A new strain of the deadly avian influenza virus has been found in a commercial turkey flock in Indiana, according to USDA.
The agency announced the news Friday. The farm has been quarantined, and officials have already begun depopulating the flock. According to the Indiana Board of Animal Health, there are 65 commercial poultry flocks within a 10-kilometer radius of the affected operation.
“This finding of highly pathogenic H7N8 is unique to Indiana and the nation,” said Indiana State Veterinarian Bret D. Marsh, DVM. “This strain is unrelated to those identified in the Upper Midwest in 2015, nor is it related to the HPAI case identified in a Northeastern Indiana backyard poultry flock that was affected last May.”
The previous strain, known as H5N2, resulted in the depopulation of more than 49 million birds, including chickens and turkeys. It is thought to spread via wild migratory waterfowl and has not been detected in a U.S. flock since June 2015.
USDA now has a vaccine for that older strain of highly pathogenic avian influenza (H5N2), but U.S. poultry producers have been reluctant to use it; they are concerned that vaccine worries will cause countries to close their doors to imports of U.S. chicken.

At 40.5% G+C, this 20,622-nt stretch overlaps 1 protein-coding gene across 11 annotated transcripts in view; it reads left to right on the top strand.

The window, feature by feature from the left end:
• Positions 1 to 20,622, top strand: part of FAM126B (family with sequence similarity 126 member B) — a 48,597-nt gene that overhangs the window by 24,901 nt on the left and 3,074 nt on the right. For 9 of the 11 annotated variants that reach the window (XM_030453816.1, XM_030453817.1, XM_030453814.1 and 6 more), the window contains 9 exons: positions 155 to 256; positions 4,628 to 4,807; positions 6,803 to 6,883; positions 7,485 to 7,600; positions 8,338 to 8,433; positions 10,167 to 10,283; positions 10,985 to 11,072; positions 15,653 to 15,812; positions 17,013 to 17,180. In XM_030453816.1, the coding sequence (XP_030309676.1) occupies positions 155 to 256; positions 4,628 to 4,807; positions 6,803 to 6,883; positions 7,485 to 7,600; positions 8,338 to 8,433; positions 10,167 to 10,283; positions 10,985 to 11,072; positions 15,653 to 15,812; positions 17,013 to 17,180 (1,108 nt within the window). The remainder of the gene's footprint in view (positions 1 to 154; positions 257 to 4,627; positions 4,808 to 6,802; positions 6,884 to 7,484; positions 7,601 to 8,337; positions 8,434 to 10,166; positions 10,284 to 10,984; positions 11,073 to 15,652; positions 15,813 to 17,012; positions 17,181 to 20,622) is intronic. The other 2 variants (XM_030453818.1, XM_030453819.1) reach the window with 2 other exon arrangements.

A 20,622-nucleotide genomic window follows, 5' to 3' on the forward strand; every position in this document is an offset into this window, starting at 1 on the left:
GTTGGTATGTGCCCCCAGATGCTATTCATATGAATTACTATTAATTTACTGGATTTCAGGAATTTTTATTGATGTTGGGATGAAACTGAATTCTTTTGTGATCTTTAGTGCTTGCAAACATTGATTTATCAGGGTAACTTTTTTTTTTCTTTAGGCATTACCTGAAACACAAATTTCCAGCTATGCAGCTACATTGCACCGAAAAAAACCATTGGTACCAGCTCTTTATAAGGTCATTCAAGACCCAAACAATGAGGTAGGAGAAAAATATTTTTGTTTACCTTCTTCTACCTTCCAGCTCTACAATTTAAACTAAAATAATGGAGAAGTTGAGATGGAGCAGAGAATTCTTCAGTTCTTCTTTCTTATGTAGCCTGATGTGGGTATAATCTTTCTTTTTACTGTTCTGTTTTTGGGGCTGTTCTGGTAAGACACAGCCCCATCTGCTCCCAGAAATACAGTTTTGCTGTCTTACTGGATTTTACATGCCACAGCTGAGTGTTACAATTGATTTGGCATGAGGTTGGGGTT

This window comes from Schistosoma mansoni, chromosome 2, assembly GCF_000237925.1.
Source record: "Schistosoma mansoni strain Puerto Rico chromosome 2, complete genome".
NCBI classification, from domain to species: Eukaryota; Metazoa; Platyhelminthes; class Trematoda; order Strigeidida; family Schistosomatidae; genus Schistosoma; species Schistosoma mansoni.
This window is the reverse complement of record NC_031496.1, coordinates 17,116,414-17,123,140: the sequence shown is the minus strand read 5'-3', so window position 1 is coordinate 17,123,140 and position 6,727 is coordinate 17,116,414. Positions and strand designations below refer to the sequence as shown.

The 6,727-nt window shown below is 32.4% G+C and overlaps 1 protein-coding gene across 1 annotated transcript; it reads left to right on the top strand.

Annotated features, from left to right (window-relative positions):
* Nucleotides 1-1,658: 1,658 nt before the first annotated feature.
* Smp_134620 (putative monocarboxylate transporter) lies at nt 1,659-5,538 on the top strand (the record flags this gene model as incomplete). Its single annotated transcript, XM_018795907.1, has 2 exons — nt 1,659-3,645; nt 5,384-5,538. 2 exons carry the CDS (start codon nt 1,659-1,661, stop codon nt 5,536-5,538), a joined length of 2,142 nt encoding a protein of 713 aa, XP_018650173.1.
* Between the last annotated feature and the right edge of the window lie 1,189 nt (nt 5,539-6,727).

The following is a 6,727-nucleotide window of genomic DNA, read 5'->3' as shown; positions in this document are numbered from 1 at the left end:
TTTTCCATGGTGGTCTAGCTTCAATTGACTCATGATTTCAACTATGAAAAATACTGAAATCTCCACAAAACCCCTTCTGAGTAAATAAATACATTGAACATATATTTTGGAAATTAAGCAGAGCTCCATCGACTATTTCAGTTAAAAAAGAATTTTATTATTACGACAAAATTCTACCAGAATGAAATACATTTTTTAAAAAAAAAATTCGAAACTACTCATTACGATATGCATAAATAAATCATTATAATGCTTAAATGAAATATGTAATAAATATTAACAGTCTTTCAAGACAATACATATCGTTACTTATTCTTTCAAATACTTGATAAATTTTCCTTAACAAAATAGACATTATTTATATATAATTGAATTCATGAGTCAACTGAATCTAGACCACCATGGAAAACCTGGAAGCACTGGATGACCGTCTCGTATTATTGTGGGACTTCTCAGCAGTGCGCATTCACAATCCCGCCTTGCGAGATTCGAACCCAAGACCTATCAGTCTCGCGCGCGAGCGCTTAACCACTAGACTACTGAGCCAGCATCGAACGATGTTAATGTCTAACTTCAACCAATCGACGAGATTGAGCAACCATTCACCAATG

Indiana state officials say they are taking this new avian flu outbreak seriously.
“Indiana is one of the largest poultry states in America, and I have directed all relevant agencies to bring the full resources of the state of Indiana to bear on containing and resolving the issue as quickly as possible," said Governor Mike Pence. "Multiple state agencies have been heavily focused for nearly a year on the necessary steps in this type of event, including the State Board of Animal Health, Indiana State Department of Agriculture, Indiana Department of Homeland Security, Indiana Animal Disease Diagnostic Laboratory, Indiana Department of Environmental Management, Indiana State Poultry Association, and several private sector partners. Hoosiers can be assured that we are taking all precautions to contain the situation and minimize the effects to Indiana’s robust poultry industry.”
Such disease outbreaks can be financially and emotionally devastating. for producers and local economies. Economically, the 2015 bird flu epidemic cost an estimated $1 billion, with Minnesota and Iowa the most signficantly affected.
According to the Indiana Board of Animal Health, the state's $2.5 billion poultry industry ranks fourth nationally in turkey production, first in duck production, third in eggs, and is a significant producer of broiler chickens. It also employs more than 14,000 people.
USDA urged all poultry producers, regardless of whether they manage a small backyard flock or a big commercial chicken or turkey farm, to renew their biosecurity efforts. (Producers can find a biosecurity self-assessment and more information by clicking here.)